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    Technically, it's indeed always the consulate that deals with this (the embassy deals with nation-to-nation relations (hence the reason they're always in the capital), while the consulate deals with relations with people: issue passports, register births, issue visas, etc. (hence the reason there may be more consulates to be closer to the people to serve). There is nearly always a consulate in the same city as an embassy, and in most cases the consulate is in the same building as the embassy. Some countries may not make a difference between the two.
    – jcaron
    Commented Feb 25, 2016 at 0:02
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    @jcaron To back up your comment, Australia and Japan have their Embassies performing the same roles as their Consulates in most cases. Commented Feb 26, 2016 at 0:48

From my experience, it entirely depends on the flight personnel. They can do a lot of things when they feel like it. So if you have the police report (which you apparently got), even a copy of your ID and maybe some other ID document (drivers license?) it should be fine.

And like the others mentioned, you can get a temporary passport at a consulate:


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    In fact always go to the police immediately if someone steals your ID. My daughter did this and it saved her, when a few months later the thief used her ID when caught fare-dodging. My daughter got a nasty letter. She replied with a copy of the police report.
    – RedSonja
    Commented Feb 25, 2016 at 8:39

Had the problem with Ryanair, on a back flight from Germany to Slovakia noticed at the airport that the passport stayed at home. Since it was timely not possible to go back, after talking with them the boarding proceeded with just a library card that had a photo on it (and a name).

Talking to them and explaining will greatly increase your chance but it depends on your attitude, their goodwill, mood and a bit of luck in the end.

  • 1
    This makes perfect sense. Within the Schengen area, passport or identity card is generally not required by the authorities, except perhaps temporarily under tightened security conditions. However, post-9/11 the airlines made all tickets non-transferrable for economic reasons. Almost any kind of photo id or even bank card is enough to enforce this. (And for families traveling together, as in the OP's case, not waiving the lack of a single id would be stupid for the airlines.)
    – user24594
    Commented Feb 25, 2016 at 11:17

Even within Schengen, Airlines can demand passport or national identity.

Everyone, public carrier or Joe Public is held legally responsible for transporting an illegal immigrant across borders, and not just across an 'external border'.

I am Irish, and I have lived the best part of a dozen or more years across the EU and have read debates within various groups about having passport on hand for inspection. I don't have the URL now but I was pointed towards an EU legal document that said there is a legal requirement for the traveler to be able to prove residency.

The methods to prove need to satisfy immigration/law officer are not explicit. Thus even a Q&A with an officer could prove sufficient.

I know of this being tested in Prague, CZ where a few Taiwanese students were jostled by police for not having any ID on them. They called a contact at the Taiwanese embassy (who I was having dinner with) and it was sorted out over the phone. I have also been checked on a CZ/DE train without my passport. I was able to provide my UK based license, plus answer questions about my German home address which satisfied the officer (who politely reminded me to carry my passport or national ID next time to avoid problems).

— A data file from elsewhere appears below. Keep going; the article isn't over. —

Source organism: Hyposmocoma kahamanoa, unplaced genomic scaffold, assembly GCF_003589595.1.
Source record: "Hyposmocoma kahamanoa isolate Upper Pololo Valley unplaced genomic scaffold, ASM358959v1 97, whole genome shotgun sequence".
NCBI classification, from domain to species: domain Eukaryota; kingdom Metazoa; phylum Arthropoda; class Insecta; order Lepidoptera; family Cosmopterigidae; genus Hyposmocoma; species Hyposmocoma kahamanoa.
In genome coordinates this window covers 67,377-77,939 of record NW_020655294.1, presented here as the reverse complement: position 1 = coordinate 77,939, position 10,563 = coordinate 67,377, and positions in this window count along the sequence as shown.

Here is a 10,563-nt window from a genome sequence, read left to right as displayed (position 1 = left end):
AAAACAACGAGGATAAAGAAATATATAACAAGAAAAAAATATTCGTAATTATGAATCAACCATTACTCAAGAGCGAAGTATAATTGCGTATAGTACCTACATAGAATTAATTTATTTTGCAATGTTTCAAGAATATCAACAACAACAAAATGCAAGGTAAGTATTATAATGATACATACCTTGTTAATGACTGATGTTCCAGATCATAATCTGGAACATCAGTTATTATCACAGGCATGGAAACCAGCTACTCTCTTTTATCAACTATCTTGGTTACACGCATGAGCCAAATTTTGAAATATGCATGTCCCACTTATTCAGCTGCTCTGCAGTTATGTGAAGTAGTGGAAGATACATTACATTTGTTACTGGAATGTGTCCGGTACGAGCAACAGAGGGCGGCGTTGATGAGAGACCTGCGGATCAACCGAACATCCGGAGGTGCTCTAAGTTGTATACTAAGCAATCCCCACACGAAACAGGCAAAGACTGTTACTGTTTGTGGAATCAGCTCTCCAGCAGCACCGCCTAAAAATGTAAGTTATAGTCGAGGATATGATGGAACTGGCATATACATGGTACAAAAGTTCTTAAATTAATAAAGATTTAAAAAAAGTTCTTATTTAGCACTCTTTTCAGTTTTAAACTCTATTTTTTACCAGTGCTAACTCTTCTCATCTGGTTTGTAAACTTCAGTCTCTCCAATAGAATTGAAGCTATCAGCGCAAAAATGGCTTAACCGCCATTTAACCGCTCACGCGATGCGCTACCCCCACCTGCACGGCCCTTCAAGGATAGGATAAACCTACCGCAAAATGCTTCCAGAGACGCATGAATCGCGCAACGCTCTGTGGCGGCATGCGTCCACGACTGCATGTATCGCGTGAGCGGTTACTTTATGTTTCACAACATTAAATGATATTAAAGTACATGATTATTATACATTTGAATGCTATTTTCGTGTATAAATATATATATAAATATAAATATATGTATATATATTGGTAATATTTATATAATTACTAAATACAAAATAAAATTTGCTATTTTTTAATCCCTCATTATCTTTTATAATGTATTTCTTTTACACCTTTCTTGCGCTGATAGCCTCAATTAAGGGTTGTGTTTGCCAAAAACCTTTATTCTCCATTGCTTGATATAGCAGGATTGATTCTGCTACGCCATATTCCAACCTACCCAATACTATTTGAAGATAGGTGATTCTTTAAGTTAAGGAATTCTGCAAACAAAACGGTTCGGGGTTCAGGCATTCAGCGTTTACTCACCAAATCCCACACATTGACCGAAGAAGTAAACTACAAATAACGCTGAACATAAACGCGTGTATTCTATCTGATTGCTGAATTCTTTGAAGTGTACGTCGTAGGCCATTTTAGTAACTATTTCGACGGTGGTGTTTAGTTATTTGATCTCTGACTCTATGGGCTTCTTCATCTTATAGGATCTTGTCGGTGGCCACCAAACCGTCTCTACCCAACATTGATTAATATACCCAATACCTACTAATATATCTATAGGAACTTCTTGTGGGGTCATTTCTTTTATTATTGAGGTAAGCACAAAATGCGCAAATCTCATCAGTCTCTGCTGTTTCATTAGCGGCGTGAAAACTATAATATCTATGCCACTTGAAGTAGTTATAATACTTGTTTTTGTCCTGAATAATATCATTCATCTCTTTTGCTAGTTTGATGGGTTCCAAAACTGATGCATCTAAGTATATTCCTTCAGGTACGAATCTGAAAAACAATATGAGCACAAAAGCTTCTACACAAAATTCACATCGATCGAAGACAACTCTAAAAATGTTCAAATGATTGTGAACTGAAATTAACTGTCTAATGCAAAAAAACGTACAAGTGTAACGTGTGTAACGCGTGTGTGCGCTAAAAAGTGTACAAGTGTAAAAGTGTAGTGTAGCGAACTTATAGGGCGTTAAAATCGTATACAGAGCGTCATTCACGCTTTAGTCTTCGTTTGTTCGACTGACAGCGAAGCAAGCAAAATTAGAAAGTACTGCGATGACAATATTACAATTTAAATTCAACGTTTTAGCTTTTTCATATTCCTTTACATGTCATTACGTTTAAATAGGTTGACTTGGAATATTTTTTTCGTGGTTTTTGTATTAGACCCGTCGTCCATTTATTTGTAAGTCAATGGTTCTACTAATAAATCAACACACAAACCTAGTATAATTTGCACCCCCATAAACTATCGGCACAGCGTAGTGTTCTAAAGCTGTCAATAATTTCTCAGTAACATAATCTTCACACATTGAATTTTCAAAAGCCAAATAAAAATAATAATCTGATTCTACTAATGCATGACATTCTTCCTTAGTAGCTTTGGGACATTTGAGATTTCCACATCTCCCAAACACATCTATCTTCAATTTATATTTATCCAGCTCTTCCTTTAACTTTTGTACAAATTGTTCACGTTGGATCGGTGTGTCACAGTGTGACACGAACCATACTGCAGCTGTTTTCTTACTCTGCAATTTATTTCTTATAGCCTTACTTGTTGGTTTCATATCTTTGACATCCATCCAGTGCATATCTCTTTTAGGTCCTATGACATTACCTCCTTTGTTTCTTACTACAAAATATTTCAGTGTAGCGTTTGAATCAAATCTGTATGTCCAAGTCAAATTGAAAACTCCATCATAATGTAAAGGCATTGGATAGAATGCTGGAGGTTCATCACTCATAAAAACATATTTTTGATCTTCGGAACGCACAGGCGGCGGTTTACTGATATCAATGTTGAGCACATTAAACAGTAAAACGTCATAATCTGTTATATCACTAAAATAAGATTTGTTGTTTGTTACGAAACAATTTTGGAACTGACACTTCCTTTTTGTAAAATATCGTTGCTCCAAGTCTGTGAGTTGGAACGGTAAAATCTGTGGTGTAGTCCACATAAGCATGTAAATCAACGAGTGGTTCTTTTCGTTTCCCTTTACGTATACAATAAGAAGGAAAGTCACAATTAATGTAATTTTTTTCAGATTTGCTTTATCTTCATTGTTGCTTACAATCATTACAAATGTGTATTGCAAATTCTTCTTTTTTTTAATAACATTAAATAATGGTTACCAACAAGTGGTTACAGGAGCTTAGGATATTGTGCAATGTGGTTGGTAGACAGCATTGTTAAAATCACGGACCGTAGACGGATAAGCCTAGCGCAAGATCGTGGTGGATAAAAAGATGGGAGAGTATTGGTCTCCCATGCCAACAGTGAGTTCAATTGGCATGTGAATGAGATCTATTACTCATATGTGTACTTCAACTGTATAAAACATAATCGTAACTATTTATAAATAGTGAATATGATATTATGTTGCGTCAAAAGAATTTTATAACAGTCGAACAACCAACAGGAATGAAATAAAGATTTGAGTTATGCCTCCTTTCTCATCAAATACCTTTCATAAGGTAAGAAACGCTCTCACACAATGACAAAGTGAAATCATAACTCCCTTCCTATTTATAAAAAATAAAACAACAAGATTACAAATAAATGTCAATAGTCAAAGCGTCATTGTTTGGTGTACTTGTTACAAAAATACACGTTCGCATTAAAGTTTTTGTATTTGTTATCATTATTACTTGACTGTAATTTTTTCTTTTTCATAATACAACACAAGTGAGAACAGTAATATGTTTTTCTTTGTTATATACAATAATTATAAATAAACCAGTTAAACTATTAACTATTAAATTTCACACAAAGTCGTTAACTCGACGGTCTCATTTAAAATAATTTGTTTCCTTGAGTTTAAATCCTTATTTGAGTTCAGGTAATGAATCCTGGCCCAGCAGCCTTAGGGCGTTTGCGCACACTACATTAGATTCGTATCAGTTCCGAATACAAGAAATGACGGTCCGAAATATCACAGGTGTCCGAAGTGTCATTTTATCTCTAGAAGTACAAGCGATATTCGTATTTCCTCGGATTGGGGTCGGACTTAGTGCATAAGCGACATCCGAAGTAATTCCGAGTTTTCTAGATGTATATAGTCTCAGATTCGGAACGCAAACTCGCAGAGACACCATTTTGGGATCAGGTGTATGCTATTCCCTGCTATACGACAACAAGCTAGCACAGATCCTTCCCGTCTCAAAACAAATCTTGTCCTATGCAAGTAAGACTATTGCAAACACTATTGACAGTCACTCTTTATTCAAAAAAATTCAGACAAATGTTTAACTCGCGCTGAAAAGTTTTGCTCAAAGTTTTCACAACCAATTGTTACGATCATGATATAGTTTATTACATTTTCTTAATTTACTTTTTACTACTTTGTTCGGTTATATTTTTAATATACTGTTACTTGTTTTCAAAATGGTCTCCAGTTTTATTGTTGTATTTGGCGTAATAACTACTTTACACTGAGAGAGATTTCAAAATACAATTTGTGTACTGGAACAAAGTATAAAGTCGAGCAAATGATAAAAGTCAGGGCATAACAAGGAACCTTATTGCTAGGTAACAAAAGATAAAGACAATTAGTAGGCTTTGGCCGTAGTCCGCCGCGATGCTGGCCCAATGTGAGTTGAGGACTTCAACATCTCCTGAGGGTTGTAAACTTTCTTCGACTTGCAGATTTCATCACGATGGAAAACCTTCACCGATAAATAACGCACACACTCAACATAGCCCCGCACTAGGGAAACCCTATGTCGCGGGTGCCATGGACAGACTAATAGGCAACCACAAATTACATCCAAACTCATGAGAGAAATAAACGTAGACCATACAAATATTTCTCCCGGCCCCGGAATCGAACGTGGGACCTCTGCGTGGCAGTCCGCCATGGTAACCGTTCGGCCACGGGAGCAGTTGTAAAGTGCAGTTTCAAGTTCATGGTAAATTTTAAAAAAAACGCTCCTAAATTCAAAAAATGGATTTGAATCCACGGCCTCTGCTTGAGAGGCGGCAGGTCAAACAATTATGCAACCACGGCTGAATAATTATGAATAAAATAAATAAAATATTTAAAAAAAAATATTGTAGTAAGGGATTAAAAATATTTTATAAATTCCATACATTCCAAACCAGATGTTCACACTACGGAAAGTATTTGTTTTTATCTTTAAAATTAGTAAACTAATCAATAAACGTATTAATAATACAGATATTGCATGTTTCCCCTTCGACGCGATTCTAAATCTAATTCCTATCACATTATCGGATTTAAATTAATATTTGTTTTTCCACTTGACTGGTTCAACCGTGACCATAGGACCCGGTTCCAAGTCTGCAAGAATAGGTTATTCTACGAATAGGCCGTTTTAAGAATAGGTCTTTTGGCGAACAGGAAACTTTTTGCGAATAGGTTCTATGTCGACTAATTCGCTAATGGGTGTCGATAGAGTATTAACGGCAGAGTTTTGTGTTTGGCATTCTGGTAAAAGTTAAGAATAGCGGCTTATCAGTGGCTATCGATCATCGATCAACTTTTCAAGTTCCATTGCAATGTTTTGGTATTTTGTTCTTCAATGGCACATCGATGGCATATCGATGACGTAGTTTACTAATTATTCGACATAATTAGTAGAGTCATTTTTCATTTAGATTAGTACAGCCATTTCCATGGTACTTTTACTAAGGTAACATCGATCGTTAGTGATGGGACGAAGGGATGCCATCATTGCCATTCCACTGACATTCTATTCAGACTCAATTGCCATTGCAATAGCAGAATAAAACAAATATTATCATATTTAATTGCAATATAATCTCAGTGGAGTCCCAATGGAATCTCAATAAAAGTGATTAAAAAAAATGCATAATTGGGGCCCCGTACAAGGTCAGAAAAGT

I had the same problem in Spain (Madrid), the response is NO, for security issues that´s not possible, i had to go to the embassy of my country to get a new id to be able to take the flight.

apply for local and international flights.


I left my passport at home in the UK and was travelling with a customer to Germany. I was able to travel on my UK Driving License (which has a photo). I had to pay in cash on arrival at immigration in Germany for temporary identification papers. As I only had a credit card my customer was kind enough to pay for me and I refunded him later.

So you can travel outbound too within the EU without a passport but you do need ID and you may need to see immigration on arrival.

  • Are you German, though?
    – JoErNanO
    Commented Feb 25, 2016 at 10:23
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    I don't see how this is relevant to the question, which was about how to travel without any ID.
    – Joe
    Commented Feb 25, 2016 at 15:55
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    And how is "As I only had a credit card my customer was kind enough to pay for me and I refunded him later." relevant for this answer?
    – idmean
    Commented Feb 27, 2016 at 16:07

You can board a Ryan air flight with any form of photo id. I've used my company id card just because I dislike showing people my official id if they have no right to see it.


I'd say with any other airline maybe but RyanAir? No chance. SO brought her passport for id except it had literally just expired. To go to Ireland from UK you do NOT need a passport. RyanAir is an Irish company, they alone insist on these rules - nothing to do with security, just profit. She had other photo id but they said no current passport no fly. She had to get another RyanAir flight. They monopolise the routes. I have to use them still. Nasty, cynical company.

  • 5
    Please avoid insider nicknames. Not everybody can appreciate your irony. Submitting this to the LQP queue...
    – Gayot Fow
    Commented Feb 28, 2016 at 15:51